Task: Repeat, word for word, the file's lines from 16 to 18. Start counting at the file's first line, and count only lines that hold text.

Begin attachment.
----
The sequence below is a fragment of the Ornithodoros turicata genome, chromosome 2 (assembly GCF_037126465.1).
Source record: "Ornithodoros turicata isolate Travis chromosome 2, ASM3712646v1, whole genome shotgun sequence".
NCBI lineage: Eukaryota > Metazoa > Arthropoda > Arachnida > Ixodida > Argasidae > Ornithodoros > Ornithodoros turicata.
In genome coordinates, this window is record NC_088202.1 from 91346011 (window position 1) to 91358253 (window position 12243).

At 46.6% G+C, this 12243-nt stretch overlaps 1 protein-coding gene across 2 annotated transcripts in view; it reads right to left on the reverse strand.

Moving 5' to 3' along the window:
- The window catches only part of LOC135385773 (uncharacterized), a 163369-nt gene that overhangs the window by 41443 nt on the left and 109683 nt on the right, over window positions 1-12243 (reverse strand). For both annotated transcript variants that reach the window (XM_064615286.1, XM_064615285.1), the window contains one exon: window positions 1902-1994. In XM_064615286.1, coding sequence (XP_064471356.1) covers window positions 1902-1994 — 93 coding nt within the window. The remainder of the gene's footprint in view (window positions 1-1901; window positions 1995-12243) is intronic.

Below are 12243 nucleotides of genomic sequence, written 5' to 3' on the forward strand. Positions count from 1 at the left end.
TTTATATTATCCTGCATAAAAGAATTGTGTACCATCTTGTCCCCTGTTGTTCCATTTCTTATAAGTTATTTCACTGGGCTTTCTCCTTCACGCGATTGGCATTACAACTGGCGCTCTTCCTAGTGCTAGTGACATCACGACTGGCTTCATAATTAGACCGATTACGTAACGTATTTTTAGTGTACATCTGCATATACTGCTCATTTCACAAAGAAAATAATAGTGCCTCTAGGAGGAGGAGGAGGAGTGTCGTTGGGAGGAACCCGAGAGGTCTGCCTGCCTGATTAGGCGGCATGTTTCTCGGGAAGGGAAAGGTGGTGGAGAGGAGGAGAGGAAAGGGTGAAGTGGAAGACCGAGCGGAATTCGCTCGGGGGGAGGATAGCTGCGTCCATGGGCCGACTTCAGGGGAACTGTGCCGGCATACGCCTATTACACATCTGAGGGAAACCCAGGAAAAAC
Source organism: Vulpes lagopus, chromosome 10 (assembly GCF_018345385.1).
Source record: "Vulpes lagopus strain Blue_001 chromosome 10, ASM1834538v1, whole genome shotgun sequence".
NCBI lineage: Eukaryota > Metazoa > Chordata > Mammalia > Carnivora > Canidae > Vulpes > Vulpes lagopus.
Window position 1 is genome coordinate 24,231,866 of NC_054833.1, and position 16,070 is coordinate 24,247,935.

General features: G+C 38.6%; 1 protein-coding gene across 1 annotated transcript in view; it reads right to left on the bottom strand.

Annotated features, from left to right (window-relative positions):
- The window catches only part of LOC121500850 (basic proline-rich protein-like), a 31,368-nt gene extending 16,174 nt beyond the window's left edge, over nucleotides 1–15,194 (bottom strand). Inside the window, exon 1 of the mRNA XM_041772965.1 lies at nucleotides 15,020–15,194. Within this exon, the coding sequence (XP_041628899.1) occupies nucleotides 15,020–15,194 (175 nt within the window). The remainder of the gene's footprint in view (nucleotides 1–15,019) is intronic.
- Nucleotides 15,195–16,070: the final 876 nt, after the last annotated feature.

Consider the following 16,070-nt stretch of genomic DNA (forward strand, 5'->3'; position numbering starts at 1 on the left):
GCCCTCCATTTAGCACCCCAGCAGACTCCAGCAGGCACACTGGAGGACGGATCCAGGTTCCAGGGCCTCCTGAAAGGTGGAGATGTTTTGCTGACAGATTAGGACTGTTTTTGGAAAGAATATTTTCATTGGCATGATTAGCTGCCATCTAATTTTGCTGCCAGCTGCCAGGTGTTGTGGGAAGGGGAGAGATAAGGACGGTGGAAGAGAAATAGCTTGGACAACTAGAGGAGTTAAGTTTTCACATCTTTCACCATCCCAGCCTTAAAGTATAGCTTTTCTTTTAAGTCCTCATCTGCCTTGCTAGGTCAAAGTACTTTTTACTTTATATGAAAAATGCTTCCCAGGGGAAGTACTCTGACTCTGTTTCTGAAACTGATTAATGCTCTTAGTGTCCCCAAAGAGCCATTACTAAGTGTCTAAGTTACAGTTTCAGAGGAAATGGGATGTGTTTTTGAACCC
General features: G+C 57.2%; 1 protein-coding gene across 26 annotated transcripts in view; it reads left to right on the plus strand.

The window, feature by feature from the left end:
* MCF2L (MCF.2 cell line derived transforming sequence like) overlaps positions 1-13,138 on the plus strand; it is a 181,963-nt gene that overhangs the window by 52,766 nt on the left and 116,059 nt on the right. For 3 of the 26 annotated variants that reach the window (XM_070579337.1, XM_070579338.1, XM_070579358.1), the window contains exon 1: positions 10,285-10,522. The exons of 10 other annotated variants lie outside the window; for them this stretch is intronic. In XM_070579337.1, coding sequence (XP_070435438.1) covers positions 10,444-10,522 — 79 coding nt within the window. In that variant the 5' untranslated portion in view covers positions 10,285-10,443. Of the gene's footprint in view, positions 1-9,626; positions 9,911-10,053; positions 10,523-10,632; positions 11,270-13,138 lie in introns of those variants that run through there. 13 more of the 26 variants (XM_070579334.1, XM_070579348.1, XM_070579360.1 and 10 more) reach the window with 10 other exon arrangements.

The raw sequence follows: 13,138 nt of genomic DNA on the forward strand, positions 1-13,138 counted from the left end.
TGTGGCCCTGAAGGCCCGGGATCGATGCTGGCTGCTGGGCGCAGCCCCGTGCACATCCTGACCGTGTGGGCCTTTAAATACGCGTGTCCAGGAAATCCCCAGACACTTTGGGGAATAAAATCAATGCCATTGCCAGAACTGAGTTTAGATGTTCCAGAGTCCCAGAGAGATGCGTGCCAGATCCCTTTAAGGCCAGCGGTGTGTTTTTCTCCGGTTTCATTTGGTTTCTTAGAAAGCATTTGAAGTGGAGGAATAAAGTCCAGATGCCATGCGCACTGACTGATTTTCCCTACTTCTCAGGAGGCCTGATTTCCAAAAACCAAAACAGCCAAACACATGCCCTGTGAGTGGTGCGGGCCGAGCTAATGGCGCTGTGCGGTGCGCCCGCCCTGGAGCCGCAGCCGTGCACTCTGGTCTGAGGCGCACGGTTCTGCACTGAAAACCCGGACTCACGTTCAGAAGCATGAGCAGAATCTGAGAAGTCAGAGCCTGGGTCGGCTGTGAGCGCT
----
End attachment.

- The window catches only part of LOC121500850 (basic proline-rich protein-like), a 31,368-nt gene extending 16,174 nt beyond the window's left edge, over nucleotides 1–15,194 (bottom strand). Inside the window, exon 1 of the mRNA XM_041772965.1 lies at nucleotides 15,020–15,194. Within this exon, the coding sequence (XP_041628899.1) occupies nucleotides 15,020–15,194 (175 nt within the window). The remainder of the gene's footprint in view (nucleotides 1–15,019) is intronic.
- Nucleotides 15,195–16,070: the final 876 nt, after the last annotated feature.

Consider the following 16,070-nt stretch of genomic DNA (forward strand, 5'->3'; position numbering starts at 1 on the left):